Law senior completes Eagle Scout project

by Cody Roy/Jonathan Law Student Reporter on
Thu, Feb 16, 2012 4:48 PM

Updated Thu, Feb 16, 2012 5:08 PM
Law senior completes Eagle Scout project

Community service is always a commendable action. The idea of helping others out of nothing other than good will and the sheer feeling of having done a good deed.

However, all things started somehow, and for community service, it is when someone says, “This isn’t right,” and then takes the initiative to fix it.

That is exactly what Law junior Ratan Manohar is doing for the Connecticut Center of Child Development

The Connecticut Center for Child Development is a non-profit school that is dedicated to improving the lives of children with autism, Asperger’s Syndrome and other developmental disorders.

Manohar is in the process of renovating the exterior of the Connecticut Center for Child Development campus on Bridgeport Avenue for his prestigious Eagle Scout project.

“It’s truly inspirational,” said Law Senior Matt Oullette. “It’s not often people do things like this, and to think that it is being done by someone our age is just really cool.”

An Eagle Scout is the highest rank a Boy Scout can earn, carrying with it a sense of honor and accomplishment; something that Manohar tries to embody with his project.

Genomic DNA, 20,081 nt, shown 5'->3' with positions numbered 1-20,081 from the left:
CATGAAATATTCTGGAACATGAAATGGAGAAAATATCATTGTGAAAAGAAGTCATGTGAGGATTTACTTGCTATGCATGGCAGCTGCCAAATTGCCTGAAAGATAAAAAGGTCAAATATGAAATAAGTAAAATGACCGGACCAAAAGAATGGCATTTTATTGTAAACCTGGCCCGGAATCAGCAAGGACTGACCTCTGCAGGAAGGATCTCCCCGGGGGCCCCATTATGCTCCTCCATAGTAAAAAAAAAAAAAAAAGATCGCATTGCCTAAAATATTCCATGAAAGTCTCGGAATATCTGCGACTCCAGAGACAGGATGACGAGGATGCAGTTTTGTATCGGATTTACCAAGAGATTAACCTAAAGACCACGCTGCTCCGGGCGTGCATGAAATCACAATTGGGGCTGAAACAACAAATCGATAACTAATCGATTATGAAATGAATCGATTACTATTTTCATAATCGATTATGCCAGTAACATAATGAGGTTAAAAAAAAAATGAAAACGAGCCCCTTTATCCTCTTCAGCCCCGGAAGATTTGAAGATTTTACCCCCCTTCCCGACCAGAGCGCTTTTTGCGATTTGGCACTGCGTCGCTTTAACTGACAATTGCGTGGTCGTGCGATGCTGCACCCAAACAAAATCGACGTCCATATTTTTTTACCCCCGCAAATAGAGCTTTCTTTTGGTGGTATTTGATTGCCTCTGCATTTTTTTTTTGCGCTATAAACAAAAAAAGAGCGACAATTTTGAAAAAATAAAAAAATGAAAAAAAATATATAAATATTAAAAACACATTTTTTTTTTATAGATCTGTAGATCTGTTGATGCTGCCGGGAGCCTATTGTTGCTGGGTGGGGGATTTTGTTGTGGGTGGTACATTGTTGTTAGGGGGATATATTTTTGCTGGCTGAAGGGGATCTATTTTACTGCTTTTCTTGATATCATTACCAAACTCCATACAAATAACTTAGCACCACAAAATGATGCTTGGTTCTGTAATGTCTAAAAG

“My neighbor has autism and goes to this school, I grew up with him and we became friends,” Manohar said. “When I saw that hs school needed to renovate, but couldn’t afford it, I decided to help out any way I could.”

Manohar’s project includes a check list including landscaping and tree trimming, replacing an old fence in disrepair with a newer one and other ascetic changes to make the campus better looking and generally safer for the students that go there.

“I think it’s an amazing thing for the community” said Law history teacher Mr. Batson. “It really embodies what the school community is all about, and people could really learn from his example.”

Manohar enlisted the help of Jonathan Law’s Key Club and together they’ve already put in over 30 hours of work on the job. “We got a lot done,” said Manohar, “But there is still many more weekends to come; we expect this to be at least a 100 hour job.”

To fund his project; Manohar has fundraised a preemptively projected total of $1500 for various expenses through equipment donations, and pancake breakfasts.

The fund raisers were successful and Manohar reached his goal.  Construction and renovation of the Connecticut Center for Child Development’s campus continues.

Manohar hopes he and his army of volunteers can finish his project by the end of the spring so students can enjoy the new campus for the entirety of the next school year.


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